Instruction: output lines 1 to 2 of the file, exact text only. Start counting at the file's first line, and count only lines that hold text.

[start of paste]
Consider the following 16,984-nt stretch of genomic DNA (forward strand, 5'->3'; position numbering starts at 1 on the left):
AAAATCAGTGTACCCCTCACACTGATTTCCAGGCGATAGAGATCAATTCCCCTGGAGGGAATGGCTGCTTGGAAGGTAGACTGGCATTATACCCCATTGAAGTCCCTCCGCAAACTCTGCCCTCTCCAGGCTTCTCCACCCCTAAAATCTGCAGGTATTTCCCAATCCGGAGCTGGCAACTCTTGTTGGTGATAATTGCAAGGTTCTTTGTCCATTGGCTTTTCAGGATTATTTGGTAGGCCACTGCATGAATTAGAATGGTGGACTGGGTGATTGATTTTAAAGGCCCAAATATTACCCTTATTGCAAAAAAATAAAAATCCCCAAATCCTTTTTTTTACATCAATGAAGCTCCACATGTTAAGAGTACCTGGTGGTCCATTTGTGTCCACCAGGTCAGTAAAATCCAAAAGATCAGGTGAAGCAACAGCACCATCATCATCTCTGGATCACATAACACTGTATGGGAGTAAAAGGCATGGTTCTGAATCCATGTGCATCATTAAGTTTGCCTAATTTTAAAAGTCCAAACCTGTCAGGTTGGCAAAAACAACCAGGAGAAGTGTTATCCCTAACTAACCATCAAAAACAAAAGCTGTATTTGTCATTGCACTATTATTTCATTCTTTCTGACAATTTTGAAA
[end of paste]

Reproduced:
Consider the following 16,984-nt stretch of genomic DNA (forward strand, 5'->3'; position numbering starts at 1 on the left):
AAAATCAGTGTACCCCTCACACTGATTTCCAGGCGATAGAGATCAATTCCCCTGGAGGGAATGGCTGCTTGGAAGGTAGACTGGCATTATACCCCATTGAAGTCCCTCCGCAAACTCTGCCCTCTCCAGGCTTCTCCACCCCTAAAATCTGCAGGTATTTCCCAATCCGGAGCTGGCAACTCTTGTTGGTGATAATTGCAAGGTTCTTTGTCCATTGGCTTTTCAGGATTATTTGGTAGGCCACTGCATGAATTAGAATGGTGGACTGGGTGATTGATTTTAAAGGCCCAAATATTACCCTTATTGCAAAAAAATAAAAATCCCCAAATCCTTTTTTTTACATCAATGAAGCTCCACATGTTAAGAGTACCTGGTGGTCCATTTGTGTCCACCAGGTCAGTAAAATCCAAAAGATCAGGTGAAGCAACAGCACCATCATCATCTCTGGATCACATAACACTGTATGGGAGTAAAAGGCATGGTTCTGAATCCATGTGCATCATTAAGTTTGCCTAATTTTAAAAGTCCAAACCTGTCAGGTTGGCAAAAACAACCAGGAGAAGTGTTATCCCTAACTAACCATCAAAAACAAAAGCTGTATTTGTCATTGCACTATTATTTCATTCTTTCTGACAATTTTGAAA